I received a huge quantity of quinces a few weeks ago from the Quince Lady (who I wrote about in my cookbook). This was great news because homemade quince paste is one of my most favorite things to eat in the whole wide world. I'm always raving about it to anyone who will listen (proof: my gushing quince segment on NPR's All Things Considered).
After cooking up a new batch of unbelievably good quince paste, I was casting about trying to decide what to do with the remaining quinces. I settled on a tarte tatin, a French fruit tart traditionally made with apples and cooked upside-down in a skillet. After baking, you flip it over to reveal an open-faced pie with the crust on the bottom and glossy, caramelized fruit on top.
These particular ornamental quinces are extremely tart, and require vast amounts of sugar you can't even imagine. Mountains of sugar. So I went ahead and cooked everything down in a cast iron skillet, letting it simmer low and slow until the fruits took on a rosy tint which eventually deepened to the color of black cherries. I even made my own puff pastry for the occasion, laying it on top, tucking in the edges, and baking it until golden-brown with the juices bubbling thickly around the sides.
When it cooled down enough, I flipped it onto a plate. It was beautiful. I took a few pictures and then I cut a small piece from the edge. But the first bite was terrible. It tasted strangely bitter and metallic. I used the same proportions of sugar to fruit as I had for the quince paste, and yet the result was radically different. It should taste good, I insisted, so I kept tasting. And tasting. But it never got any better. Something was wrong. I threw it all in the trash.
I was disappointed and perplexed, but that's how experiments go sometimes. Hours later when I walked into the bathroom, I froze when I saw my reflection. My teeth were blue. You know how sometimes when you're at a party with red wine, you'll notice that some people's teeth and lips are a little purply. It was like that, only five times worse. I dropped whatever I was holding right onto the floor. Without breaking eye contact with my hideous reflection—lips peeled back and frozen into a skeletal grimace—I fumbled around for my toothbrush and toothpaste, praying this wasn't a permanent condition. It wasn't just a couple of teeth, it was ALL of my teeth, top and bottom. It reminded me of the time my sister attempted to dye her dark brown hair blond in junior high and it turned out alien-green, requiring an emergency trip to the hair salon.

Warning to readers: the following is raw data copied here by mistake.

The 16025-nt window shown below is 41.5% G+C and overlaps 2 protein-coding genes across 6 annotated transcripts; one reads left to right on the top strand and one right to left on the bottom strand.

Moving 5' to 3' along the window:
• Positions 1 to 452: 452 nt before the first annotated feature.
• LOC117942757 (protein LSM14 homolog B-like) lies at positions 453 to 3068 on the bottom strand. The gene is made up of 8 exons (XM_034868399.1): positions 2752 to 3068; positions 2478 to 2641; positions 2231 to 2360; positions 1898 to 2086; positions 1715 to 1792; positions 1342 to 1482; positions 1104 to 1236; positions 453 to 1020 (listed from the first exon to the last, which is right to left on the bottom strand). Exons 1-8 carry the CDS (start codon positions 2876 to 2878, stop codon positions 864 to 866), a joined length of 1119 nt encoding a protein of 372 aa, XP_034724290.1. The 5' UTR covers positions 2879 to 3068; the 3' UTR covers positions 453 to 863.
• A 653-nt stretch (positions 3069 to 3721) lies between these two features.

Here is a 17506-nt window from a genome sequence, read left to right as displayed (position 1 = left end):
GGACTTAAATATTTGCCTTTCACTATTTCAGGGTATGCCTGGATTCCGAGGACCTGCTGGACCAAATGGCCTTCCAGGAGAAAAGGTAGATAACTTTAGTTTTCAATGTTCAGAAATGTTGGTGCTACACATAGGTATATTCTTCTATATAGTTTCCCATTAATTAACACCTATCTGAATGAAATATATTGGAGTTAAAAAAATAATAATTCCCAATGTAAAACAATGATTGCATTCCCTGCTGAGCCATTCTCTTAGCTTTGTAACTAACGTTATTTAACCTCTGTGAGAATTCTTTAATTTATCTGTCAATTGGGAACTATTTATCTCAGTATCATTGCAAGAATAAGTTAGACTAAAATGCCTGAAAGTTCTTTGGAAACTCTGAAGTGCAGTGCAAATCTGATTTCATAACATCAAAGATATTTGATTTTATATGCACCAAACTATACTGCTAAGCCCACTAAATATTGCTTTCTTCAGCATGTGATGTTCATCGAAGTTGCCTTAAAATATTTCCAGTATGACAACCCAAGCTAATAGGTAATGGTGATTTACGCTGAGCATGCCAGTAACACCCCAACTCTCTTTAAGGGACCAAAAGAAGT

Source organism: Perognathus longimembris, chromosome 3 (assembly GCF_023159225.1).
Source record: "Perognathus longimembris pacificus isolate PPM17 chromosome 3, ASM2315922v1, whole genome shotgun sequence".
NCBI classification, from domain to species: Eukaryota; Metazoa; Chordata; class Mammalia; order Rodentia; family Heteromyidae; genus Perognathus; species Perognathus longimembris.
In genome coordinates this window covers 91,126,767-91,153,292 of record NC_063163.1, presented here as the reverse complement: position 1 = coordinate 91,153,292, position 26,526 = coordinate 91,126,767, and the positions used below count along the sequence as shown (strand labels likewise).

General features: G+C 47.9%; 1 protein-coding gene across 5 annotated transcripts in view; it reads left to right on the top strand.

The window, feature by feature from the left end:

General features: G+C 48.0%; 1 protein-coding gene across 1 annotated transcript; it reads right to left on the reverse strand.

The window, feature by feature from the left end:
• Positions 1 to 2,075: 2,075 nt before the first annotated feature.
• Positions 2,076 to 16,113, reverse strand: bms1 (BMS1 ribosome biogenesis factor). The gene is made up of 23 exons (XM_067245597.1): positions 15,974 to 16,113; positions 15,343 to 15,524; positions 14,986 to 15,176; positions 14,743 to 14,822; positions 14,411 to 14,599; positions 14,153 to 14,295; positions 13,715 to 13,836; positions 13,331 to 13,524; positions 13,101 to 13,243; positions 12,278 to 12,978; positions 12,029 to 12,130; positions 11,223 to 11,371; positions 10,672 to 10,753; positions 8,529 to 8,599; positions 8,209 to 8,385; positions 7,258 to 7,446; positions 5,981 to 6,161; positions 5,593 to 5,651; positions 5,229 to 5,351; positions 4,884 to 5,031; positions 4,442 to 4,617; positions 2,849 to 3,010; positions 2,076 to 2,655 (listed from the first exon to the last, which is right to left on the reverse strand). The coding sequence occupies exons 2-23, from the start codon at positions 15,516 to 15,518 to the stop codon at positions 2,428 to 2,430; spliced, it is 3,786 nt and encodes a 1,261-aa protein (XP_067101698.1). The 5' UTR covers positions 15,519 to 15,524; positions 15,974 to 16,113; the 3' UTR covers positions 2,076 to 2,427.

Luckily, thanks to the magic of baking soda and/or my frantic brushing, it all came off. Later on, when I was washing the dishes, I noticed that the "pre-seasoned coating" on my newish cast iron pan had corroded away on the bottom and partway up the sides of the pan. Normally, I prefer to season my cast iron with years of bacon fat and love, but I needed that size pan on that particular day and all the store had was one with some kind of shiny coating. I bought it against my better judgment. My hypothesis is that the acidity of the quinces caused the coating to dissolve right off the pan and into my tart. And presumably also into my digestive tract (ain't nothing gonna be sticking in there for a while, I can tell you that).
No wonder it tasted so godawful!
Now I look at that photo of my pie with entirely different eyes. As Husband remarked, it looks kinda creepy. Like it's covered in assorted blood clots and small organs. Husband watches too much Walking Dead, but, nevertheless, that's exactly what it tasted like. Platelets. Vampires, take note.
So, no, I won't be sharing any recipes today. I'll stick to quince paste, thank you very much. If you want a bloody pie, blue teeth, and a non-stick colon for Halloween, you'll just have to go about it some other way.